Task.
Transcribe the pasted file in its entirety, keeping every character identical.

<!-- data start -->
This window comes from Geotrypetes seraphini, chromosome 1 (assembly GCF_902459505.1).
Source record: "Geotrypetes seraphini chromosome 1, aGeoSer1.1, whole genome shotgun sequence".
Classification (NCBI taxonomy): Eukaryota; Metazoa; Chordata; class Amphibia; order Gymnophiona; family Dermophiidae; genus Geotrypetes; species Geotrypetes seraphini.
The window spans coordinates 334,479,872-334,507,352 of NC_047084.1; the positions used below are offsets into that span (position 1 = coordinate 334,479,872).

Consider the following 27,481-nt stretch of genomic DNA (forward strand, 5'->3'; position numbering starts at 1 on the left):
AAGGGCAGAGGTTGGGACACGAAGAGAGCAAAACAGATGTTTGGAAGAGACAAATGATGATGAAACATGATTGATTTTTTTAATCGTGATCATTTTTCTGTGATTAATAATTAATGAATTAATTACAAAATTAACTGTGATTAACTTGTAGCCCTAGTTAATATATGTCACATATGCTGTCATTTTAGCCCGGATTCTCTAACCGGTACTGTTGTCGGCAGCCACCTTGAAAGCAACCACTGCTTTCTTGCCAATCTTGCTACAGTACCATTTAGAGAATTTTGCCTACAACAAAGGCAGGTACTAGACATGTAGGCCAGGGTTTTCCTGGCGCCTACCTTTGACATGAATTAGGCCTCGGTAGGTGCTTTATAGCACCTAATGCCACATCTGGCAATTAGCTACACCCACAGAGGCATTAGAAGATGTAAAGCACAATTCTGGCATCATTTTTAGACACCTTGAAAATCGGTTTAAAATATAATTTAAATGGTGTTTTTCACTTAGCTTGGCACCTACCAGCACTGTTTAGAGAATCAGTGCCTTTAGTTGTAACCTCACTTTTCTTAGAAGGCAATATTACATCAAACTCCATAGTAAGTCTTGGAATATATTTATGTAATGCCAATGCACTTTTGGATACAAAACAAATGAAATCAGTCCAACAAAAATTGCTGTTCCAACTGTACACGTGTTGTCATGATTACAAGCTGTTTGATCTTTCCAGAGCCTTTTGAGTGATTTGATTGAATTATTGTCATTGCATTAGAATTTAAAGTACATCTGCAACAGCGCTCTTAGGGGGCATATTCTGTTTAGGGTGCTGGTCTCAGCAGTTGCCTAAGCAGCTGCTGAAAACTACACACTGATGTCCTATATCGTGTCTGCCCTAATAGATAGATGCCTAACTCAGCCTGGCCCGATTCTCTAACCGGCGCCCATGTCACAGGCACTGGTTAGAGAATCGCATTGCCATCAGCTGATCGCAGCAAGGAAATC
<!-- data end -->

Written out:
This window comes from Geotrypetes seraphini, chromosome 1 (assembly GCF_902459505.1).
Source record: "Geotrypetes seraphini chromosome 1, aGeoSer1.1, whole genome shotgun sequence".
Classification (NCBI taxonomy): Eukaryota; Metazoa; Chordata; class Amphibia; order Gymnophiona; family Dermophiidae; genus Geotrypetes; species Geotrypetes seraphini.
The window spans coordinates 334,479,872-334,507,352 of NC_047084.1; the positions used below are offsets into that span (position 1 = coordinate 334,479,872).

Consider the following 27,481-nt stretch of genomic DNA (forward strand, 5'->3'; position numbering starts at 1 on the left):
AAGGGCAGAGGTTGGGACACGAAGAGAGCAAAACAGATGTTTGGAAGAGACAAATGATGATGAAACATGATTGATTTTTTTAATCGTGATCATTTTTCTGTGATTAATAATTAATGAATTAATTACAAAATTAACTGTGATTAACTTGTAGCCCTAGTTAATATATGTCACATATGCTGTCATTTTAGCCCGGATTCTCTAACCGGTACTGTTGTCGGCAGCCACCTTGAAAGCAACCACTGCTTTCTTGCCAATCTTGCTACAGTACCATTTAGAGAATTTTGCCTACAACAAAGGCAGGTACTAGACATGTAGGCCAGGGTTTTCCTGGCGCCTACCTTTGACATGAATTAGGCCTCGGTAGGTGCTTTATAGCACCTAATGCCACATCTGGCAATTAGCTACACCCACAGAGGCATTAGAAGATGTAAAGCACAATTCTGGCATCATTTTTAGACACCTTGAAAATCGGTTTAAAATATAATTTAAATGGTGTTTTTCACTTAGCTTGGCACCTACCAGCACTGTTTAGAGAATCAGTGCCTTTAGTTGTAACCTCACTTTTCTTAGAAGGCAATATTACATCAAACTCCATAGTAAGTCTTGGAATATATTTATGTAATGCCAATGCACTTTTGGATACAAAACAAATGAAATCAGTCCAACAAAAATTGCTGTTCCAACTGTACACGTGTTGTCATGATTACAAGCTGTTTGATCTTTCCAGAGCCTTTTGAGTGATTTGATTGAATTATTGTCATTGCATTAGAATTTAAAGTACATCTGCAACAGCGCTCTTAGGGGGCATATTCTGTTTAGGGTGCTGGTCTCAGCAGTTGCCTAAGCAGCTGCTGAAAACTACACACTGATGTCCTATATCGTGTCTGCCCTAATAGATAGATGCCTAACTCAGCCTGGCCCGATTCTCTAACCGGCGCCCATGTCACAGGCACTGGTTAGAGAATCGCATTGCCATCAGCTGATCGCAGCAAGGAAATC